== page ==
• I'm having this realization now.

  • I think it was like, he was the only person of color

  • in the film and I always was like,

  • "Yeah, I wanna be that kid."

  • - Data has so many good gadgets.

  • He has the shoes that squirt oil

  • that literally only come in handy

  • for that specific situation.

  • (air whooshes) - I gotta great idea,

  • you guys, slick shoes. (water splashes)

  • - [Group] Slick shoes, are you crazy?

  • - Like what a burden to have that in your shoes

  • all the time, just waiting to encounter Robert Davi

  • and have him slip on a log.

  • - I'm gonna say my favorite performance,

  • and this is a personal choice,

  • it's gotta be 16-17 year old Josh Brolin,

  • (image dings) however old he was.

  • I understand that a relationship between he and I

  • when he was that age would be inappropriate,

  • but I don't care. (laughs)

  • - It is wild to see teenage Brolin.

  • Like when you see Sean Astin,

  • obviously Sean Astin has grown up,

  • but he is a baby-faced man.

  • Brolin like--

  • It's like he's a teenager but he's got that brow.

  • Like Brolin has one of the best brows in Hollywood

  • and even teenage Brolin has the scary brow.

  • It's like there's little baby Thanos.

  • - "The Goonies" is a (upbeat instrumental music)

  • children's film that opens with a prison break,

  • in which one guy appears to have hanged himself

  • in his cell.

  • Like that's a pretty dark way to open one of these movies.

  • It doesn't open with the kids,

  • it opens with a bunch of like hardened criminals

  • doing violent stuff.

  • Pouring gasoline on the ground, lighting it on fire

  • to like escape from the cops.

  • - Goonies is strange because it feels like

  • two different movies that kind of collided with each other

  • about halfway through.

  • Meanwhile, the kids are trying to get a treasure to pay

  • so they don't have to leave their homes

  • and then they happen upon the Fratellis in their hideout.

  • - What is this Italian crime family

  • doing in the Pacific Northwest?

  • How did they come to settle here?

  • That's not where you belong, you know what I mean.

  • It's the East Coast or Italy, baby, that's it. (chuckles)

  • I don't know what you're doing here.

  • (air whooshes) (dramatic instrumental music)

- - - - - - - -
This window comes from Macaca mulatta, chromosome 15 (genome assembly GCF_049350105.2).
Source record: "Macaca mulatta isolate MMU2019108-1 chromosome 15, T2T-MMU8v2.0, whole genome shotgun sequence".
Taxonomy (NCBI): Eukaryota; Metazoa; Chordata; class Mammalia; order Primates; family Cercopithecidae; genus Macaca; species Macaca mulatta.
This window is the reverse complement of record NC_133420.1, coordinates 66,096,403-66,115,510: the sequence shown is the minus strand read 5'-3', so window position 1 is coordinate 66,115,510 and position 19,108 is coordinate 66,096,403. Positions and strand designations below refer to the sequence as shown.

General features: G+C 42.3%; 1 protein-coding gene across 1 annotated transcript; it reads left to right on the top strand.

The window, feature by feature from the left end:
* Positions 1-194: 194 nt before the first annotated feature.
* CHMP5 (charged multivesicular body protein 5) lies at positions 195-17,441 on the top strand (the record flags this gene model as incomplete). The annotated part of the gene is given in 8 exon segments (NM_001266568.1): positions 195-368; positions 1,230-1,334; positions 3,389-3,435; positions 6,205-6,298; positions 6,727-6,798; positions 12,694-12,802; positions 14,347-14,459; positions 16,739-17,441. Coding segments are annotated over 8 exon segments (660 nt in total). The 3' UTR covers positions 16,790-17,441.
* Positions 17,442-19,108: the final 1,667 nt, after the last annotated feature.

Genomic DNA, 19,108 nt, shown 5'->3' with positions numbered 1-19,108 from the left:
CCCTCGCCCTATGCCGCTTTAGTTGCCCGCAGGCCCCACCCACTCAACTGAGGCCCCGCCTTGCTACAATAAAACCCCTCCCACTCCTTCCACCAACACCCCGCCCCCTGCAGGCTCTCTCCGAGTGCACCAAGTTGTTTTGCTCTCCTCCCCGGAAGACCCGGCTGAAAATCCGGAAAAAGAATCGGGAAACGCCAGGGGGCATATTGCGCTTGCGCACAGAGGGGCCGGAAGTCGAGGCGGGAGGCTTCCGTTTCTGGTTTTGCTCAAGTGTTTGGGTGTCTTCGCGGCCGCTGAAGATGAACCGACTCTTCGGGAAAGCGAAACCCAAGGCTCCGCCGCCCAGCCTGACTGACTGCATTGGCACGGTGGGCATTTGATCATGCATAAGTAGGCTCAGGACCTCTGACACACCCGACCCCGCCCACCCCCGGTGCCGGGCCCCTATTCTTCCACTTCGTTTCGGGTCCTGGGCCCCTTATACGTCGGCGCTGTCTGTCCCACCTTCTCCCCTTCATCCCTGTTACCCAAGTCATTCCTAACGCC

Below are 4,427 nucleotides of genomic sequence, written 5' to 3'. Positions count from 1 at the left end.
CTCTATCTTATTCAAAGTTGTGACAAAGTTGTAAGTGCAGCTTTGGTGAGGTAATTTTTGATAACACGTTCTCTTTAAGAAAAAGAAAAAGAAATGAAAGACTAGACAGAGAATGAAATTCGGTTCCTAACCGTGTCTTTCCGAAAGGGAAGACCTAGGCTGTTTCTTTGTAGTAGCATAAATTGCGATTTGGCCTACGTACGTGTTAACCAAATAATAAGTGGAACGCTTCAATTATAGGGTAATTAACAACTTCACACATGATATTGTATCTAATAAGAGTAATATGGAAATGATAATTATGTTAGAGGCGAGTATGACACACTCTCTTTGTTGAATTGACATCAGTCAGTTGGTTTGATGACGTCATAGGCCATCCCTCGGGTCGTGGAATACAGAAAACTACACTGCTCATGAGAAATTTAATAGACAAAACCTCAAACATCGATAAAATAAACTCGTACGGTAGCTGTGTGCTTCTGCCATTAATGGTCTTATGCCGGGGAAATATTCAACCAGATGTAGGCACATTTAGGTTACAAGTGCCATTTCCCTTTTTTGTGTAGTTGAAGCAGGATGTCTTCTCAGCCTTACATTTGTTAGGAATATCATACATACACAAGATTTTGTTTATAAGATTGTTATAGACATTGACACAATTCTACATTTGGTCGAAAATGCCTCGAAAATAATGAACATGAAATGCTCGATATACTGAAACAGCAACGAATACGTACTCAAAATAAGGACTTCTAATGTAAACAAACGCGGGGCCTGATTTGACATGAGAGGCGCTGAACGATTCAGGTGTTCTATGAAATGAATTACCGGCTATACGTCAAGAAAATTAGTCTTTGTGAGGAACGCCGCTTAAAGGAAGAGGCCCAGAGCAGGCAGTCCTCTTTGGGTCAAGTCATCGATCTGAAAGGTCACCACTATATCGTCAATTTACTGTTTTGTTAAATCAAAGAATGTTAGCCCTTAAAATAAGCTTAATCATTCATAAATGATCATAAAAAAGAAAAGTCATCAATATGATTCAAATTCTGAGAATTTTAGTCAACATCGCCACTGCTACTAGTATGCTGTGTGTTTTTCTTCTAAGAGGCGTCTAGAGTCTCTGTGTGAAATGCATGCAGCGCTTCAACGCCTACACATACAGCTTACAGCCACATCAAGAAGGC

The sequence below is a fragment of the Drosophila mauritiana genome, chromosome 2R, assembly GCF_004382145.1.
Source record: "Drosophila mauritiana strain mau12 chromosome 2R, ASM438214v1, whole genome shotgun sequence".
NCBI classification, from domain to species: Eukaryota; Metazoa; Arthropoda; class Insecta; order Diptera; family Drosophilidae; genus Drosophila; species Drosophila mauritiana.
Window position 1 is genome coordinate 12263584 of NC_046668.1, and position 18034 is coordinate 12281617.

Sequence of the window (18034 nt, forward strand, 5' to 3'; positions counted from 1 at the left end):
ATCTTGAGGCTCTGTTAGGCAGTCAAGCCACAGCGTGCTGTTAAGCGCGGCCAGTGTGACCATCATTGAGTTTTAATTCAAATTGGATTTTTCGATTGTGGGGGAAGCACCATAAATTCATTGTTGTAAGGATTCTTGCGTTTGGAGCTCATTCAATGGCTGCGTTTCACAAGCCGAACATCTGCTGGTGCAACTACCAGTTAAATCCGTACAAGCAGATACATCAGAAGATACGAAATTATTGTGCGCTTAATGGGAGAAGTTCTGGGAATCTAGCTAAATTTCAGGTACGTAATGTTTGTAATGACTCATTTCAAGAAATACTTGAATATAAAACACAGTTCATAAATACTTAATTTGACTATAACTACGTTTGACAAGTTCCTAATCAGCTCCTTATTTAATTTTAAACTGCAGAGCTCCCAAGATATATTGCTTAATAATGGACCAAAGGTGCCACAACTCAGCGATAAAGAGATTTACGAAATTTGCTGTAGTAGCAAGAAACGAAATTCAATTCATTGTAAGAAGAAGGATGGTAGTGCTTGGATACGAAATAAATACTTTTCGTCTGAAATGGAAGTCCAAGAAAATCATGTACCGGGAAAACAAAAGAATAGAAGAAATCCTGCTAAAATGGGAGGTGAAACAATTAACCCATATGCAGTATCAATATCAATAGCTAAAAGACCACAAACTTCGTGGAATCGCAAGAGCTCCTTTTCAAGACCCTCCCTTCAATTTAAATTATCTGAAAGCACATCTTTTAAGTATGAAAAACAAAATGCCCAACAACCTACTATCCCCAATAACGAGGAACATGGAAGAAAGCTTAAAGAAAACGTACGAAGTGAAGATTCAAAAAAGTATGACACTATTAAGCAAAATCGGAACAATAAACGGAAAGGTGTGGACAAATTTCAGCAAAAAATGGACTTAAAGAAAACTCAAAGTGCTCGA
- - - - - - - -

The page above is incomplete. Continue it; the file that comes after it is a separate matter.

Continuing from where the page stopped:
• (Fratelli screams)

  • (air whooshes) - There's a lot of really good

  • henchman work in "Goonies". (lively instrumental music)

  • Just classic kids movie cartoon bad guys

  • who don't really do much except fight with each other

  • and get hit in the balls.

  • But, man, they get hit in the balls really well.

  • - I think the scene that I lock into, if I'm watching it,

  • is the scene with Chunk and Sloth

  • when he's like trying to feed him at first (chuckles).

  • Like that first time.

  • (air whooshes) - Look I got a Baby Ruth, sir.

  • - (laughs) Wow. - Understand--

  • (air whooshes) - There's this danger.

  • Like at first, he's just like screaming

  • and then he's just like realizing,

  • "Wait, like maybe I can befriend this person."

  • He's like, "Oh, that's actually a human being."

  • There's actually something really touching about that.

  • The fact that these outcasts like come together.

  • You know, these people who are being made fun of

  • by the rest of their peer groups.

  • It's like actually really deep, if you think about it.

  • Like really deep.

  • - I hope Sloth gets out of this all right.

  • I mean, he's really the one I'm most concerned about

  • of anyone in this movie.

  • 'Cause like, that guy's gotta go through

  • some rehabilitation and stuff.

  • He's been locked in a basement for most of his life.

  • - It must have been tough for the actor that played Sloth.

  • You know, kinda like, "Ah, Mom I made it."

  • And she's like, "Who are you?"

  • And he's like, "Oh, I'm the monster that's chained

  • "to the radiator.

  • "It's me, your boy." (laughs)

  • - They were probably making a movie without Sloth

  • and then someone was like,

  • "By the way, guys, it's 1985.

  • "This is probable he last year we can get away with

  • "doing one of these Sloth kinda deformed-guy characters."

  • And they were like, (pensive instrumental music)

  • "Well, it would help the movie."

  • - I mean the scene (cheerful instrumental music)

  • where they first see the pirate ship is pretty magical.

  • Even that sort of translates if you see it as an adult.

  • That sort of wide-eyed kid wonderment is pretty great.

  • I feel like this movie gives a lot

  • of unrealistic expectations about the Pacific Northwest,

  • not least of which is that there are

  • just wrecked pirate ships around.

  • - I'm from the Pacific Northwest and you'd be surprised.

  • There's a lot of secret pirate ships

  • just kinda floating around.

  • So I saw that and I was like,

  • "This isn't surprising, at all."

  • - The whole point of the movie

  • is that they're trying to save the town (chuckles), right.

  • One of the kids at then end is like,

  • "Wait a minute, I've got a couple of gems here."

  • And then his dad rips up the paperwork for the town

  • and it's just like, "We have the exact right amount

  • "of money (chuckles) to buy back our homes now."

  • It's like, wait, you have no idea.

  • There's like six gems there, man.

  • I don't know, you're just doing a lot of math very quickly.

  • I think you should not have ripped up the paperwork

  • until you've spoken to a lawyer.

  • - When I was a kid, I'm like, "Yeah, those are gems.

  • "They must be worth like a million dollars each."

  • Now I'm like, I don't know, he has to like to it a jeweler.

  • He'll take a commission, like how much money--

  • There's taxes.